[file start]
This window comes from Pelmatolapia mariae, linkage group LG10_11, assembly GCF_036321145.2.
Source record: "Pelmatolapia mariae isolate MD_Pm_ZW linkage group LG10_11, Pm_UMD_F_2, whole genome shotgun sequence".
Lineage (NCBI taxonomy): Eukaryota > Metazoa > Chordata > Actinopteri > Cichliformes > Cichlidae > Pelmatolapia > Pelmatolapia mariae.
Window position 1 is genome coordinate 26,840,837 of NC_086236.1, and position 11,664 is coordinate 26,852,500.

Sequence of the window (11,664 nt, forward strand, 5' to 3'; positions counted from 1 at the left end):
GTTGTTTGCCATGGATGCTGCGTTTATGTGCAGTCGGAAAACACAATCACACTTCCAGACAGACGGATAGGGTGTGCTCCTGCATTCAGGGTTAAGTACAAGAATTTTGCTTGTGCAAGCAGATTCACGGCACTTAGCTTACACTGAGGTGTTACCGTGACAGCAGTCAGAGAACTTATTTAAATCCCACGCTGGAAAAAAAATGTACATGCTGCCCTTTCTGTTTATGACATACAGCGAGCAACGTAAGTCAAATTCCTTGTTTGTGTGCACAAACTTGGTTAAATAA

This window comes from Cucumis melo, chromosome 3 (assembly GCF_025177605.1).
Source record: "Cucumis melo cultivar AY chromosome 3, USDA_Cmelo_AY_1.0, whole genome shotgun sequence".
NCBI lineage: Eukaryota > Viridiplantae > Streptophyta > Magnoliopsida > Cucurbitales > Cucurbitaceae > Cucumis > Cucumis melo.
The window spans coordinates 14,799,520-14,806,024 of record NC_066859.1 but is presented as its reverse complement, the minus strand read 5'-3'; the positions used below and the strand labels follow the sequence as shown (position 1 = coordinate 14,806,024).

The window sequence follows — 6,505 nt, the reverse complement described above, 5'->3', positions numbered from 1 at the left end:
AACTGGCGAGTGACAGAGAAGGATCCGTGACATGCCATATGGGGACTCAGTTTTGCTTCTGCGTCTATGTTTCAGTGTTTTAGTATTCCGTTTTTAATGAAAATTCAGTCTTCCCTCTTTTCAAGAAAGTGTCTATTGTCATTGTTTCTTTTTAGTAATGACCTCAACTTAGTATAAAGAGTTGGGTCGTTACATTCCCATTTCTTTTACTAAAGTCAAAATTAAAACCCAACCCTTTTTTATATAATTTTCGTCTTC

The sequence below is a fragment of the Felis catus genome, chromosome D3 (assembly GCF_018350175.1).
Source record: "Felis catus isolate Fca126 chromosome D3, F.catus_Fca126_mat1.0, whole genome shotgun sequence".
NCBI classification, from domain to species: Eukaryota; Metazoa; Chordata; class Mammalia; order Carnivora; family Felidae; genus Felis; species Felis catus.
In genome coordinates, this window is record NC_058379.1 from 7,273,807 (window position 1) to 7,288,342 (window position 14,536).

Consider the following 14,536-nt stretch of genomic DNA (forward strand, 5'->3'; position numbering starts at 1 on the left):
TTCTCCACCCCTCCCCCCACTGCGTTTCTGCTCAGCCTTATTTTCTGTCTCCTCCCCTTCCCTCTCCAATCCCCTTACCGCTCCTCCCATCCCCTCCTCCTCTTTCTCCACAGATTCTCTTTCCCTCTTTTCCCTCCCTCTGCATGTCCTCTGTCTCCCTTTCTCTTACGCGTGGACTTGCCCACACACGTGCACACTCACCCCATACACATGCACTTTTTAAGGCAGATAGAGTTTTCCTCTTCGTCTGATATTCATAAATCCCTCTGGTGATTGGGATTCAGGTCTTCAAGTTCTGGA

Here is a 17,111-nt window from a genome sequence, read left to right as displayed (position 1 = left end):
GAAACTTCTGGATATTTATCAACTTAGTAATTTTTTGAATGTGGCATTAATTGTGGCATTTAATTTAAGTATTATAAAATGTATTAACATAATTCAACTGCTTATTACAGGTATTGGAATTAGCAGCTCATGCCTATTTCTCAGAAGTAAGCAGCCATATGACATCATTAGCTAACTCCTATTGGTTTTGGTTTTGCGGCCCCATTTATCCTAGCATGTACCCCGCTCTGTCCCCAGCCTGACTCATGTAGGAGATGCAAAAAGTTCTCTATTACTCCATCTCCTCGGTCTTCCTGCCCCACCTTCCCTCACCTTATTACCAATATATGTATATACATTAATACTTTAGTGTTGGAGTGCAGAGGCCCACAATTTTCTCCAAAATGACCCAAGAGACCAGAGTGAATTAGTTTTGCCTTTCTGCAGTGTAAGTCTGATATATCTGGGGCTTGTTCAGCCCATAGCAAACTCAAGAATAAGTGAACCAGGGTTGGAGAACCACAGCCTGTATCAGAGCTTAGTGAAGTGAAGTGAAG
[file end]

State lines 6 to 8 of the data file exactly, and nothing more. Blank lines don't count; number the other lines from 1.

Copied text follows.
GTTGTTTGCCATGGATGCTGCGTTTATGTGCAGTCGGAAAACACAATCACACTTCCAGACAGACGGATAGGGTGTGCTCCTGCATTCAGGGTTAAGTACAAGAATTTTGCTTGTGCAAGCAGATTCACGGCACTTAGCTTACACTGAGGTGTTACCGTGACAGCAGTCAGAGAACTTATTTAAATCCCACGCTGGAAAAAAAATGTACATGCTGCCCTTTCTGTTTATGACATACAGCGAGCAACGTAAGTCAAATTCCTTGTTTGTGTGCACAAACTTGGTTAAATAA

This window comes from Cucumis melo, chromosome 3 (assembly GCF_025177605.1).
Source record: "Cucumis melo cultivar AY chromosome 3, USDA_Cmelo_AY_1.0, whole genome shotgun sequence".